Colon Polyps & Colon Cancer
Colon polyps are a common condition that affect up to 30 percent of older adults in the US. This condition is characterized by a small cluster of cells that form on the lining of the colon, also known as the large intestine. Most polyps are not cancerous and are simply a result of abnormal cell growth, but some can gradually turn into colon cancer, so regular screening and removal of all polyps is important.
Small polyps do not usually cause symptoms, but larger ones may cause rectal bleeding, bloody stools, constipation, diarrhea or pain. Polyps can form anywhere within the large intestine and are can vary in size and appearance depending on the type. The three main types of colon polyps are:
- Adenomatous - most common and account for 75% of all colon polyps. If they are larger than about 5 millimeters, there is an increased risk of becoming cancerous
- Hyperplastic - usually smaller than 5 millimeters and rarely cancerous
- Inflammatory - may occur as a result of ulcerative colitis or Crohn’s disease and are usually benign
Certain factors may put you at a higher risk for developing colon polyps. Some of these factors include being over the age of 50, being male, a family history of polyps, smoking, alcohol consumption and obesity. Regular colon screenings are recommended for people over the age of 50. If any abnormalities are found or you are experiencing signs of colon polyps, your doctor may perform a series of diagnostic tests such as a digital rectal exam, barium enema, sigmoidoscopy or colonoscopy.
If a colon polyp is discovered, it will likely be removed in order to prevent the chance of cancer. Most polyps can be removed during a colonoscopy or sigmoidoscopy, while others may be burned with an electrical current or surgically removed. Surgical removal can often be performed laparoscopically to minimize scarring and recovery time.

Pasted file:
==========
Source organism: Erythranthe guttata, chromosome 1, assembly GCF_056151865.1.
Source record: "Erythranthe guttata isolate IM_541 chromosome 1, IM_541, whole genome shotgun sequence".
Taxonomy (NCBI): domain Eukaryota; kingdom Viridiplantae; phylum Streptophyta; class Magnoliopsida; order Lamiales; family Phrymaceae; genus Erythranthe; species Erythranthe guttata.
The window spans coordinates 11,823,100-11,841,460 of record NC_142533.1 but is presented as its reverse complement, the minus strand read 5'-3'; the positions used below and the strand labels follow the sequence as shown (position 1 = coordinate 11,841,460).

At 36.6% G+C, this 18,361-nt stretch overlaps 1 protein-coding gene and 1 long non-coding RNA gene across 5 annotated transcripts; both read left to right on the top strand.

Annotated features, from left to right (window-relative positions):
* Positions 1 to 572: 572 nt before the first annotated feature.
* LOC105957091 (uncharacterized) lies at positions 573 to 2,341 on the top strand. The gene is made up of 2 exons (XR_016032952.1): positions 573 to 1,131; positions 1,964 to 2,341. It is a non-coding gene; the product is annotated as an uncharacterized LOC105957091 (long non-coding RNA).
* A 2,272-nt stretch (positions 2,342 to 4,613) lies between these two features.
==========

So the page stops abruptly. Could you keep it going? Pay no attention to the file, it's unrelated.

You can help reduce your risk of developing colon polyps and cancer by having regular screenings and maintaining an active and healthy life. Talk to your doctor about different steps you can take.
Colon cancer refers to cancer of the large intestine (colon) while rectal cancer refers to cancer of the last 6 inches of the colon (rectum). Cancers affecting either of these organs are collectively known as colorectal cancer. Colorectal cancer is the third most common cancer in men around the world, and fourth most common for women.
Colorectal cancer occurs when some of the cells that line the colon or the rectum become abnormal and grow uncontrollably. Most cases of colorectal cancer begin as small, benign clumps of cells called polyps. Over time some of these polyps may become cancerous. Polyps may be small and produce few, if any, symptoms.
Regular screening tests can help prevent colon cancer by identifying polyps before they become cancerous. If signs and symptoms of colon cancer do appear, they may include changes in bowel habits, blood in your stool, abdominal pain, bloating, and fatigue.
To learn more about our treatments for Colon Polyps & Colon Cancer, please contact us online or call us at 856-673-3288.